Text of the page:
_{1}, T

_{2}) is:

_{j}values at both ends of the small interval δT = T

_{2}− T

_{1}, and the integral in the rhs through the integrand values at these ends, one obtains:

_{j}and ${\mathsf{\theta}}_{\mathrm{j}}$ at the temporal step T

_{1}one should solve simultaneously L Equations (A2)–(A4) expressed as determined by Equation (A9), and L Equations (A5) and (A6), to obtain the solution at T

_{2}.

_{a,1}= φ

_{d,1}= 0) and the dependence of molar area on surface pressure (ε = 0) one reduces the set to a single equation:

^{−2}] is calculated via the coverages of all L layers:

_{1}equal to the value obtained from Equation (A18); θ

_{j}= d

_{init}× θ

_{j−1}(j = 2, …, L); p

_{j}= θ

_{j}, (j = 1, …, L). At subsequent nodes the linear extrapolation through the previous two nodes was used to obtain the initial guess. Other controlling parameters of the calculations, Equation (A22), were the initial temporal step dT and τ. The convergence of the procedure was verified by: (i) the comparison of the numerical solution values for L = 1, φ

_{a,1}= φ

_{d,1}= 0, ε = 0, with those calculated by the analytical solution of Equation (A18); and (ii) the comparison of the data obtained by the numerical procedure for the values of controlling parameters differing by a factor of 10. It was found that throughout the relevant domain of calculation parameters the solutions obtained with dT = 0.0001 and τ = 0.002 were consistent to within the 6-th decimal place, and the value d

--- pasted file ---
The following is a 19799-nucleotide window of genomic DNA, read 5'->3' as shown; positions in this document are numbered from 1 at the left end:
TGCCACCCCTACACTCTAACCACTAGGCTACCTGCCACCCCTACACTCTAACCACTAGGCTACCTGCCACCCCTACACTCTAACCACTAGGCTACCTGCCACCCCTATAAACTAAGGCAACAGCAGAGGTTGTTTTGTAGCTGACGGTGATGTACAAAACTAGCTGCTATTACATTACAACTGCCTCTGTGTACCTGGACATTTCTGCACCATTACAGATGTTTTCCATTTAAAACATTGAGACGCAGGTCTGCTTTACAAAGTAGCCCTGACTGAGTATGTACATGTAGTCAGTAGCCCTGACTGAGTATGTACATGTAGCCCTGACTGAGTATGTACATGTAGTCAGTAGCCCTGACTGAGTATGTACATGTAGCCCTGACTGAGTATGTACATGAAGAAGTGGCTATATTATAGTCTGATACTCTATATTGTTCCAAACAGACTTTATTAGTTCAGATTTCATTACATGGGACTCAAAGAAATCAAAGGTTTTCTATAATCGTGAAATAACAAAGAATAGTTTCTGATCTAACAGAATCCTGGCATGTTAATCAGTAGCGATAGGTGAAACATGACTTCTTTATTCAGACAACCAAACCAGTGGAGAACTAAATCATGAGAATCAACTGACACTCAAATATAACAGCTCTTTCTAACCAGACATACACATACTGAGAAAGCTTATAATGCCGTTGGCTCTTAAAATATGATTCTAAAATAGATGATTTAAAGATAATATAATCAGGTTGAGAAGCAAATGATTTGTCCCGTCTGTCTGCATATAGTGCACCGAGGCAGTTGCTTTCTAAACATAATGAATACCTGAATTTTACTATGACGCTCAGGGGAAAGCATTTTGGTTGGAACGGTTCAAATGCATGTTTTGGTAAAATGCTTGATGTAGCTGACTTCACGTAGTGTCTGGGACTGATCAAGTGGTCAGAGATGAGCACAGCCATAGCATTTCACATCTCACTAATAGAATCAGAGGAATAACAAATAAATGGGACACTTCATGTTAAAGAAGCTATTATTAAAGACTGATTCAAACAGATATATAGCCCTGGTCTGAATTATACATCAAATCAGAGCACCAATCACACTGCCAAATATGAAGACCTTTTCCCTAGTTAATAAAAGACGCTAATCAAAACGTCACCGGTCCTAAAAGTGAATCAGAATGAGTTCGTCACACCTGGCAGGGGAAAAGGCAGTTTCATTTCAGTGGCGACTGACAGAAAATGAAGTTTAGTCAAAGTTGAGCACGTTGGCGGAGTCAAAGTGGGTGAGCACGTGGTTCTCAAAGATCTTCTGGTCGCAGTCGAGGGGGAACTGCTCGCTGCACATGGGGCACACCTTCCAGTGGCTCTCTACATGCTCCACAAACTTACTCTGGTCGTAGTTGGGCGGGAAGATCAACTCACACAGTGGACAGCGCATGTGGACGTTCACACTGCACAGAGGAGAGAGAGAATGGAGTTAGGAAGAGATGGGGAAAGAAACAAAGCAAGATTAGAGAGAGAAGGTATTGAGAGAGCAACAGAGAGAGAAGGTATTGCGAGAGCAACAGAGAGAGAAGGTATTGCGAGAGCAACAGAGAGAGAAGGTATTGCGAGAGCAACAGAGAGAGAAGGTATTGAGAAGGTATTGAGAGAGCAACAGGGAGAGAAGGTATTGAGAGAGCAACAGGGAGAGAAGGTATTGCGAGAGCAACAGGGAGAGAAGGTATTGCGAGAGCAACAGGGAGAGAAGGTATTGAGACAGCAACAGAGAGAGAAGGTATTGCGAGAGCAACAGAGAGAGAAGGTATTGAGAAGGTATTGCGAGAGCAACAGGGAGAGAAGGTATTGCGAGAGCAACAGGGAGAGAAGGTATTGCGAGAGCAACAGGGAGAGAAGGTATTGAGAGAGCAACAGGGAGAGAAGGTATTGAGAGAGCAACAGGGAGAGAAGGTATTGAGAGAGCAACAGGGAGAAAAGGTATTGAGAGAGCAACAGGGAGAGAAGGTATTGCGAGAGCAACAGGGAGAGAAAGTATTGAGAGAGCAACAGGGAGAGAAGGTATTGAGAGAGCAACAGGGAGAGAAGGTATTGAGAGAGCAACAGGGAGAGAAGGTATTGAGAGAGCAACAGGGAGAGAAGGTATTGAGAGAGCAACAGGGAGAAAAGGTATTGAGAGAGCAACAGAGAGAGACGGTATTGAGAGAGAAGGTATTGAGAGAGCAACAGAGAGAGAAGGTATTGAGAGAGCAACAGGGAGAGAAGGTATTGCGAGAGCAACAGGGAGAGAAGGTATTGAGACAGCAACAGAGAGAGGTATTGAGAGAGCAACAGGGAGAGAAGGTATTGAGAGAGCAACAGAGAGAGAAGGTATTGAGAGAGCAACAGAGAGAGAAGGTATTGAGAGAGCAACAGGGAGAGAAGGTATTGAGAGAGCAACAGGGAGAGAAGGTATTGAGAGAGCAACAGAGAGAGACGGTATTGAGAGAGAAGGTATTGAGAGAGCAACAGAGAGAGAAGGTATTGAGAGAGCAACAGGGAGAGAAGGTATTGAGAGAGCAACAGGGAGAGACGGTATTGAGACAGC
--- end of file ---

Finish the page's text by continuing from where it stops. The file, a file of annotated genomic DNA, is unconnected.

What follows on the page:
_{init}= 0.1 ensured the convergence of the initial approximation at the first temporal node.

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**Figure 1.**Schematic of adsorption in a multilayer system. The horizontal bars correspond to the fraction of total surface area covered by molecules in the j-th layer, while the arrows correspond to the adsorption onto and the desorption from a layer. Note that the total surface coverage corresponds to θ = 1.

**Figure 2.**Dynamic surface tension at water drops in air saturated by heptane vapor at different temperatures: 20 and 30 °C (

**a**); and 40 and 50 °C (